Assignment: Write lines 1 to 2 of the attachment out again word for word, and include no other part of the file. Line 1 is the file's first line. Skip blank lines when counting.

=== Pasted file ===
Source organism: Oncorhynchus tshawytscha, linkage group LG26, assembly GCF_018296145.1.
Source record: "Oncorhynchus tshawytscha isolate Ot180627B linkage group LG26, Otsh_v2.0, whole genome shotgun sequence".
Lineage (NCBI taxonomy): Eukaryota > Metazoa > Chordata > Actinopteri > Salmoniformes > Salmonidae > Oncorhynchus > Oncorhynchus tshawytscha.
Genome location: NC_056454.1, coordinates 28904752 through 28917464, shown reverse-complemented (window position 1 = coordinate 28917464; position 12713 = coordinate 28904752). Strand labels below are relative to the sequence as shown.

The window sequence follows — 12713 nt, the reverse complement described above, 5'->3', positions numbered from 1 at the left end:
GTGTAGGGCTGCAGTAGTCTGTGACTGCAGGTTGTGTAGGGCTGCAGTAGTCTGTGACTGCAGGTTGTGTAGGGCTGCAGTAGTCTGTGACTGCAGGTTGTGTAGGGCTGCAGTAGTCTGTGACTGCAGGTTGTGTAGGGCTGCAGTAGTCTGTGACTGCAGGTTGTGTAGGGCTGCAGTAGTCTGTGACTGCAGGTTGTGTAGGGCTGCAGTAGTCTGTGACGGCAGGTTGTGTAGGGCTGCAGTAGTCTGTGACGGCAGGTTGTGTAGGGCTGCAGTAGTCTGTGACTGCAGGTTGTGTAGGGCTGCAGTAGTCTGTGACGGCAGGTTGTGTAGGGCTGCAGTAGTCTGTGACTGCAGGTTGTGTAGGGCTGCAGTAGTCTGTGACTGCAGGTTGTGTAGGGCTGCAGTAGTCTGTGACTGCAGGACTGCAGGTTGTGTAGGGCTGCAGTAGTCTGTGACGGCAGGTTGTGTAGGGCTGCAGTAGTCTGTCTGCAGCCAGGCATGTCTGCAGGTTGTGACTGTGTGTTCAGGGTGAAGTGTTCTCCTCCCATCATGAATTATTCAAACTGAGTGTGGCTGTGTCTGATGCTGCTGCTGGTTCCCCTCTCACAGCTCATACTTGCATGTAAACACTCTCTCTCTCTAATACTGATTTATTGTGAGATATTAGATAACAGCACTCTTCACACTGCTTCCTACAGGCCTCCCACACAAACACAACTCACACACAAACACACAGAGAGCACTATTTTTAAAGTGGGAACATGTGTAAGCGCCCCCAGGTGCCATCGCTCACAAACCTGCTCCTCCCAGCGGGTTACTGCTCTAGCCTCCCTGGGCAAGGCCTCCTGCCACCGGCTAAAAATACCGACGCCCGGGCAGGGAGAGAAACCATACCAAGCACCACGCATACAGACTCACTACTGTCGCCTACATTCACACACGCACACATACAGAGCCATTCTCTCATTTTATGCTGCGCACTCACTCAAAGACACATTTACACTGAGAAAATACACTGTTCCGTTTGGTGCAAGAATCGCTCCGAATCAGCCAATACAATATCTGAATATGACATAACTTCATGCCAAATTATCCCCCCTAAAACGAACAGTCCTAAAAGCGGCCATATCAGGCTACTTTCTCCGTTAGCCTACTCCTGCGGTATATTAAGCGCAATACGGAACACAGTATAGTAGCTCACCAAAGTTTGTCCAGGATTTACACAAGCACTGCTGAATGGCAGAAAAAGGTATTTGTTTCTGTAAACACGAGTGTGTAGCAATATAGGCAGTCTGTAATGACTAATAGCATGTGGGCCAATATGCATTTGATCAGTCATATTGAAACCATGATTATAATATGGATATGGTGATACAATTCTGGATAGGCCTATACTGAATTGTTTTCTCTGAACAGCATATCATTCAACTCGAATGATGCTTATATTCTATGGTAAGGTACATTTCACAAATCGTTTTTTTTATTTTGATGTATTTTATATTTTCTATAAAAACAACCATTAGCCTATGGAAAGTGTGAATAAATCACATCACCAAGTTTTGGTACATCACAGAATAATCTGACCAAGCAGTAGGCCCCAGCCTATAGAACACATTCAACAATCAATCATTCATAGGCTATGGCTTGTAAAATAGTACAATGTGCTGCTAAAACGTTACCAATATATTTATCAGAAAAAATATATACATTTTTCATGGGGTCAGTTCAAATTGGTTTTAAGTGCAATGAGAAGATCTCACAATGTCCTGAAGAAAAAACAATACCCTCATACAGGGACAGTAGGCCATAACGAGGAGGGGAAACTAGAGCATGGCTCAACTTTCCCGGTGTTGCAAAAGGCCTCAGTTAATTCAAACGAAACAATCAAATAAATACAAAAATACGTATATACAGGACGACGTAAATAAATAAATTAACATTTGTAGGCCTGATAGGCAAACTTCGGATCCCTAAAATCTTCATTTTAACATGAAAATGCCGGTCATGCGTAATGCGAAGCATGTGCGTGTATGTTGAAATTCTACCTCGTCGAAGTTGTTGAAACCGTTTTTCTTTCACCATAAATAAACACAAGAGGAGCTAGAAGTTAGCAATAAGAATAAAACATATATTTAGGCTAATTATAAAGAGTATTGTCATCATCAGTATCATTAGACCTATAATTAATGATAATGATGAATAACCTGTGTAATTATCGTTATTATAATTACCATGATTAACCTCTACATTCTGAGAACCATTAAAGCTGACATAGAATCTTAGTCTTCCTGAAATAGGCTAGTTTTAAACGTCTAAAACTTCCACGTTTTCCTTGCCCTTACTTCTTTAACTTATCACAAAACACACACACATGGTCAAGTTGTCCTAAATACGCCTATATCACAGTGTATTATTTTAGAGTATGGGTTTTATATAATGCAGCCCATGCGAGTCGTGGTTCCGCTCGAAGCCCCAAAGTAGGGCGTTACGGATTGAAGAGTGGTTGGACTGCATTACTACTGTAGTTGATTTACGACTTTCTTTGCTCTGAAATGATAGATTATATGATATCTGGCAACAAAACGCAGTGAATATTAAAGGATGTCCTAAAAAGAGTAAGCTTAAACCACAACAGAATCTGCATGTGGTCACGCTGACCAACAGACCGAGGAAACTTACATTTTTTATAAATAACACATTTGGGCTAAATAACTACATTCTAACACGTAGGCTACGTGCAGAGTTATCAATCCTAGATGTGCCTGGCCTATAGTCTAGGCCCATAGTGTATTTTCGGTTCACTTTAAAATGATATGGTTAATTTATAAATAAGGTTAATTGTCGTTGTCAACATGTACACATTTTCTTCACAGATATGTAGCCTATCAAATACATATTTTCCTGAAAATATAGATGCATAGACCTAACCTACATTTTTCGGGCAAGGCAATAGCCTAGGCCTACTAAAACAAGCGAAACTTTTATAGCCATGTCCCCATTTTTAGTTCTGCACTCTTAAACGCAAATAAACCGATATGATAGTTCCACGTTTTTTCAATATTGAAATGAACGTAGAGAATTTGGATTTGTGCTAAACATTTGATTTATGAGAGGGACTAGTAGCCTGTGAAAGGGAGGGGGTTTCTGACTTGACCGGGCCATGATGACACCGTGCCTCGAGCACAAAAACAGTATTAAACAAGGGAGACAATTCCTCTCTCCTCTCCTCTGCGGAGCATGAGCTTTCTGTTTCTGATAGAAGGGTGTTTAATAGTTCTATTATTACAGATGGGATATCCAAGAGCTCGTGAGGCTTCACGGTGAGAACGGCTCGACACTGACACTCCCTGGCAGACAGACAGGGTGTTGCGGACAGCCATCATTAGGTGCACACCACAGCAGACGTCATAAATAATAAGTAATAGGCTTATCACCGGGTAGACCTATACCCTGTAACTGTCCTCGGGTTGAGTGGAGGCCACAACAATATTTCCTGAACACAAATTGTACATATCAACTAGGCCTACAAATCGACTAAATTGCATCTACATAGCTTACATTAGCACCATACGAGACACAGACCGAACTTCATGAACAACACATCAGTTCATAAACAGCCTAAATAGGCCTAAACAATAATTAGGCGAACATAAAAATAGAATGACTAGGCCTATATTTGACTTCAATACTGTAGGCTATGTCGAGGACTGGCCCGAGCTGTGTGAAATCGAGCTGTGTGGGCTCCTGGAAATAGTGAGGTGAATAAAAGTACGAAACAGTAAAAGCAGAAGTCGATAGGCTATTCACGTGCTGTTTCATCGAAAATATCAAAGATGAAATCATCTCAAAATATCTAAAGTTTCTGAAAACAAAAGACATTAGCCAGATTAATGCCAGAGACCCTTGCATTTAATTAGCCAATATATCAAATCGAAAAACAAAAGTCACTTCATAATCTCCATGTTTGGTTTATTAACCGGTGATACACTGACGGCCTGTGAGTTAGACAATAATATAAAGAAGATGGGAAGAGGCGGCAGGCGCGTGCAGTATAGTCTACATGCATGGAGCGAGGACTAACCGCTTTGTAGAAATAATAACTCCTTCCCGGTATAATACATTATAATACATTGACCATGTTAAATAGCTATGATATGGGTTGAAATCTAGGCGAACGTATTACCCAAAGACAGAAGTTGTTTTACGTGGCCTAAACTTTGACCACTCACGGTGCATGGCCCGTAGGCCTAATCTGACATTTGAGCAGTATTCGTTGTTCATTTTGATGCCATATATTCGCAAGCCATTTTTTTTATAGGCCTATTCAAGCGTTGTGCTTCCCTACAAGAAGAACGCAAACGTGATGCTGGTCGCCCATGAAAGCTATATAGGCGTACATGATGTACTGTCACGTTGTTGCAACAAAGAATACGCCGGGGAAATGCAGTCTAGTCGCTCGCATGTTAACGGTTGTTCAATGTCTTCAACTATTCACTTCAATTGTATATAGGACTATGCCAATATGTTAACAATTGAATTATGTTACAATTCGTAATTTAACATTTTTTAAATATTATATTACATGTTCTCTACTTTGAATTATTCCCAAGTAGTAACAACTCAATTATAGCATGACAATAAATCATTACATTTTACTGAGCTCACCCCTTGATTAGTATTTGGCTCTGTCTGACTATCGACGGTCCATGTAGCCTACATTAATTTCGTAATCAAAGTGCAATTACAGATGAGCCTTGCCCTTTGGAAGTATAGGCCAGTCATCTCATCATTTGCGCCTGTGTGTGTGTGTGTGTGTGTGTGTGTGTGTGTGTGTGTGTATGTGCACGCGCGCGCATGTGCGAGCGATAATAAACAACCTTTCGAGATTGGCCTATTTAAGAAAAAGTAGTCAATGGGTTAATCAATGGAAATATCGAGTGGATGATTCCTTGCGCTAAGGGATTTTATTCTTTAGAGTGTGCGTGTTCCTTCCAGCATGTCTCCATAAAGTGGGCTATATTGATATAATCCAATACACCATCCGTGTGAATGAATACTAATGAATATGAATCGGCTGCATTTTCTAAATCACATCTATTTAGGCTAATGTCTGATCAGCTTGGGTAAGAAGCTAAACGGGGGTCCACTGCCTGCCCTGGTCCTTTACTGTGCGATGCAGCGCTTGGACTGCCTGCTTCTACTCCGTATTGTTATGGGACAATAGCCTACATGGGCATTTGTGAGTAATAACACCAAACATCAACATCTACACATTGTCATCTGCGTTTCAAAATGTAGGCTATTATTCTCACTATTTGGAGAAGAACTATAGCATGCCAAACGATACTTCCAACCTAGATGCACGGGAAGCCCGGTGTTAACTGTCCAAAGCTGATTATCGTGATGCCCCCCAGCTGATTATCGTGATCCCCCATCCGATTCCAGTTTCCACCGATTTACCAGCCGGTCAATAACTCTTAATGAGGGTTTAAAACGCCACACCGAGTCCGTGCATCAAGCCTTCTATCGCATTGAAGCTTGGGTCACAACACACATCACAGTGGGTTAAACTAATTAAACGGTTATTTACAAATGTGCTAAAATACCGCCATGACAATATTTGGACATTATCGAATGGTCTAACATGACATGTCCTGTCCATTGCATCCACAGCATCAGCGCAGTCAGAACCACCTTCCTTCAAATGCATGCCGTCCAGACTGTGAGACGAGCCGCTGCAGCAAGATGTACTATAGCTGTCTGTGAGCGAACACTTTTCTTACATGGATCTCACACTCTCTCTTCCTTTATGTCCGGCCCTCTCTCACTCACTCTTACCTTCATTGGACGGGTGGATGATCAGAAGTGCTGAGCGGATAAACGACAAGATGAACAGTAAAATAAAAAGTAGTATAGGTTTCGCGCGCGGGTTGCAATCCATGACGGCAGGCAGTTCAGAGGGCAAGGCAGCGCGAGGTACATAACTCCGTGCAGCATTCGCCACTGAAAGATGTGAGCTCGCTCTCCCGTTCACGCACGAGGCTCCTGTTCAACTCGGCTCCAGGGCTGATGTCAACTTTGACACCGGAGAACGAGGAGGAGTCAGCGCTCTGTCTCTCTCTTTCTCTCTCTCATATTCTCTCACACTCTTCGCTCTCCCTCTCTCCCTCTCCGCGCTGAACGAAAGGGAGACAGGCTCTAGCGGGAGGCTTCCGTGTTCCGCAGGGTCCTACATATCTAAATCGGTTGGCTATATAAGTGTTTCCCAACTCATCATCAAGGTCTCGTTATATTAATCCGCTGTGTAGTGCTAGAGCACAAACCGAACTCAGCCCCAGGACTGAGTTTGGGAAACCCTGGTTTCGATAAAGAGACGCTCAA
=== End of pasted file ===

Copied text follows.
Source organism: Oncorhynchus tshawytscha, linkage group LG26, assembly GCF_018296145.1.
Source record: "Oncorhynchus tshawytscha isolate Ot180627B linkage group LG26, Otsh_v2.0, whole genome shotgun sequence".